“In the quest for our type of horse a combination of the two breeds seemed to be the answer,” he said. 

So Campbell imported a stud from Europe to help his breeding program in the fall of 2016. 

“A fellow from Alberta who originally came from the Netherlands was going back for a visit and looking at horses,” he said. “We just sort of selected by pictures and had a lot of faith in their judgement, they were also importing two for themselves and two for somebody else.” 

But the process still had its challenges. 

“There were lots of hoops to jump through, health inspection transportation to quarantine, and testing, and then to the airport plus the flight over,” said Campbell. “Then they had to be picked up in Calgary and taken to Lacombe for quarantine and then we had to go and get them. 

“I wouldn't recommend people doing it. It’s too expensive and our percentage American Brabants are better horses in my opinion, but you have to get different genetics from somewhere.” 

In time Campbell found out he was not alone in what he wanted from the horses he raised. 

“As it turned out other people were in search of the same type of work horse and this has led to the organization of the American Brabant Association and the formation of the American Brabant registry,” he said.  

While the association spans North America Campbell is somewhat alone in the expanse of Saskatchewan. 

“We are not aware of anyone else in Saskatchewan raising registered American Brabants, although there are some people using European Belgians and crosses for foal production,” he said.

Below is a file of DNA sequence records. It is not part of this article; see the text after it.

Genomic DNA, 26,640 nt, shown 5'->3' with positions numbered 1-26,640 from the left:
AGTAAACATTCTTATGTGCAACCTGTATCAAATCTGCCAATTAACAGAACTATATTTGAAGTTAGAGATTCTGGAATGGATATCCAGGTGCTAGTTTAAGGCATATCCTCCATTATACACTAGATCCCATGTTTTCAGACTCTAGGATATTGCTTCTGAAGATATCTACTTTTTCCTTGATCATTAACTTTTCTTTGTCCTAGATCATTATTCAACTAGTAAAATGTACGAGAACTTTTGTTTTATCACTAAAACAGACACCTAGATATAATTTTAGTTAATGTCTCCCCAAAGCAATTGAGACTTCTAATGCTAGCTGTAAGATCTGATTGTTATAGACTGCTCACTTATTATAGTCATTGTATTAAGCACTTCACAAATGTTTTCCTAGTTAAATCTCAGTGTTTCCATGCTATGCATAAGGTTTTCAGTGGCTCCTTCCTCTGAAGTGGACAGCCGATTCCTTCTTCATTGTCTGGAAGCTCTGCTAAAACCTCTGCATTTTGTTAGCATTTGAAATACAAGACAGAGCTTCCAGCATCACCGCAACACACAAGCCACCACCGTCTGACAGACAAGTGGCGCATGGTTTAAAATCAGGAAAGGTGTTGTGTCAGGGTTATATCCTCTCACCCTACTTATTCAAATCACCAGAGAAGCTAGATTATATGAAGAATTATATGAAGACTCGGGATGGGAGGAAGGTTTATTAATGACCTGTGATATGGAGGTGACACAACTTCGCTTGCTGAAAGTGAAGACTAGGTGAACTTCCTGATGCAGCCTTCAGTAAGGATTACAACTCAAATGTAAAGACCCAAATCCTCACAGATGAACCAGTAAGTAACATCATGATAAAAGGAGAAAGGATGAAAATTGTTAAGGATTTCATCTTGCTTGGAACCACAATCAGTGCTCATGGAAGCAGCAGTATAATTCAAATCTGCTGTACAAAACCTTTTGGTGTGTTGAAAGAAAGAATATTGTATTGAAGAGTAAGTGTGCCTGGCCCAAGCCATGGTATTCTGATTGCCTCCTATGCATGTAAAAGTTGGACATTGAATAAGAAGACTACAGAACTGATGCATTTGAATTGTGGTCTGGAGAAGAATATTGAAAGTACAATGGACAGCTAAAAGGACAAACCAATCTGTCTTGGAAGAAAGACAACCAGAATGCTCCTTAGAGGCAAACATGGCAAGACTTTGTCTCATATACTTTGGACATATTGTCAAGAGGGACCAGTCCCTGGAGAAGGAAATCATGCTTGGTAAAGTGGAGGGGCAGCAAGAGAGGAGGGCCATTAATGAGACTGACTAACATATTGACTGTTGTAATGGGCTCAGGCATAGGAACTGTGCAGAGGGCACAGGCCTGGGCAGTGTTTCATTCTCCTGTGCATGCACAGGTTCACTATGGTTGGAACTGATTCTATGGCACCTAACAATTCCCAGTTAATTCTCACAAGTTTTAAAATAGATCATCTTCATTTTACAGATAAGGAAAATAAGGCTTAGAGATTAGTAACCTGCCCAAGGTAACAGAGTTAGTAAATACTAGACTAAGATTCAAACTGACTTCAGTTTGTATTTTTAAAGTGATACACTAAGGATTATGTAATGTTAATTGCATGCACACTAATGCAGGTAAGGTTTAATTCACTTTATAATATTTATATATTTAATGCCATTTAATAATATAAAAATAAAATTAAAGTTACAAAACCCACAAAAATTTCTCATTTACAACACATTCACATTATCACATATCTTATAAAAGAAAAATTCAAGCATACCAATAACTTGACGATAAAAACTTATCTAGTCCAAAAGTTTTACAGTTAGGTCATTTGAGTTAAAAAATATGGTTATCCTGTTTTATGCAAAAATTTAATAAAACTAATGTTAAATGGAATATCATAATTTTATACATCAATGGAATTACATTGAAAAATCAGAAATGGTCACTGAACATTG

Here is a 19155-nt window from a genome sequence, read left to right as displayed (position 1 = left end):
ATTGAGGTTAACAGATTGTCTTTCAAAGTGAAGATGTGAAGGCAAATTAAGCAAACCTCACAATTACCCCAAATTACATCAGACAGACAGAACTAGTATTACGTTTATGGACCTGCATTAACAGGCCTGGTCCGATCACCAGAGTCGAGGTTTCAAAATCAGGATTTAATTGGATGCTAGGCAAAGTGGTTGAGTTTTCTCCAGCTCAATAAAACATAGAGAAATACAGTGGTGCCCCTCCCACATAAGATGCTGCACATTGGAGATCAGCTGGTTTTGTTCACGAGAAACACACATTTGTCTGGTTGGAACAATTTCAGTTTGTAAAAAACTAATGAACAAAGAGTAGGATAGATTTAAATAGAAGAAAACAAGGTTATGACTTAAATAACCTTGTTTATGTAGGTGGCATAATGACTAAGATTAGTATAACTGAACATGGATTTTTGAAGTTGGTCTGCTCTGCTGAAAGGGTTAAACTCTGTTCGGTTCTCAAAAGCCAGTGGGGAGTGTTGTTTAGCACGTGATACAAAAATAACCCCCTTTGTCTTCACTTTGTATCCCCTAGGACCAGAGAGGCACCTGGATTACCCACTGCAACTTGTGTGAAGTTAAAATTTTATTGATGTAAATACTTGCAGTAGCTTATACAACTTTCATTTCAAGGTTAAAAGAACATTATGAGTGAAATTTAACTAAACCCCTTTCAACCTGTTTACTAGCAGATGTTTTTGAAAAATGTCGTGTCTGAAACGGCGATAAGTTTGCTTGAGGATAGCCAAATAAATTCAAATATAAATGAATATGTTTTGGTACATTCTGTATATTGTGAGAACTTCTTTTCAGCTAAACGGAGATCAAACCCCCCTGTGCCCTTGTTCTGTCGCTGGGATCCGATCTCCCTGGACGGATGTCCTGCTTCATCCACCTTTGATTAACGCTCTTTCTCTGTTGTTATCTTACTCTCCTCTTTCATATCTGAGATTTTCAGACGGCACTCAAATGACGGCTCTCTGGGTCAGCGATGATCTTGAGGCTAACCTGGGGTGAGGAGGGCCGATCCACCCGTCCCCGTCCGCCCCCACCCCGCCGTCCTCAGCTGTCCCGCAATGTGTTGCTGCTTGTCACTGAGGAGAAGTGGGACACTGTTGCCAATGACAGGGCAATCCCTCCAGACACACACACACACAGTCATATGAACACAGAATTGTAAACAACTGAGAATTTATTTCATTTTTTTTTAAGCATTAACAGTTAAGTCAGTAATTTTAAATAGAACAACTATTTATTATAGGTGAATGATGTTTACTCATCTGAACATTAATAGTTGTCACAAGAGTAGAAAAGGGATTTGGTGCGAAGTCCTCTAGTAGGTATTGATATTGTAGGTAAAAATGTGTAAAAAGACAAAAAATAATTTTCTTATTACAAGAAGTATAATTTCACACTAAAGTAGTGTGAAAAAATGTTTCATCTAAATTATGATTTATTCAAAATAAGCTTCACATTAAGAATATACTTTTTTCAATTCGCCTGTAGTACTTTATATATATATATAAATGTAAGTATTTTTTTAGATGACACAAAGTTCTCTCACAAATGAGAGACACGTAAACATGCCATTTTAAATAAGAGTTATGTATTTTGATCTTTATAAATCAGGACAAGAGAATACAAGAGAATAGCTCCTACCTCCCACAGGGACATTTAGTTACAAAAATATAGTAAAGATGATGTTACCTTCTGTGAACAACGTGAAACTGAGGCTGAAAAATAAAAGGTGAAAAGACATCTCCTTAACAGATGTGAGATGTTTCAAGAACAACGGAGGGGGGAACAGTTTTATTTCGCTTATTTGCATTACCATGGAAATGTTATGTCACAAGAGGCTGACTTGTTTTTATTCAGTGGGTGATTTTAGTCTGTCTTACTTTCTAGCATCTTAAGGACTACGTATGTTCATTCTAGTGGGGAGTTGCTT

Still the organization helps in networking his like-minded people. 

“The ABA has an online membership meeting once a month and I phoned in about six years ago out of curiosity,” said Campbell. “It happened to be election time and they didn't have any representation in Canada and the rest is history (as he was elected to the board).  

“Since then for the last three years there has been a representative from Alberta on the board. We have spent the majority of the last five years on the formation of the registry.” 

Now Campbell has developed a sizeable herd of breeding stock. 

“We have 14 brood mares, foals and four stallions, two Belgian, one American Brabant 63 per cent and one imported European Belgian.” 

So what does Campbell do with his Brabants? 

“We basically use them for recreation and winter feeding,” he said. 

And, he works to promote working horses. 

“Eighteen years ago Dennis and Jean Nygren and Susan and I started the SWTA, Saskatchewan Working Teamsters Association. Our motto is ‘Keeping Our Heritage Alive’ and we have held a field day at our farm for 17 years,” said Campbell. “We have sanctioned the field day at Rama since its inception. Our membership spans three provinces and our main interest is doing field work, driving skills and competitions.” 

The promotion seems to be working. 

“We have seen an increase in interest in the use of draft horses in field work, selective logging and riding,” said Campbell.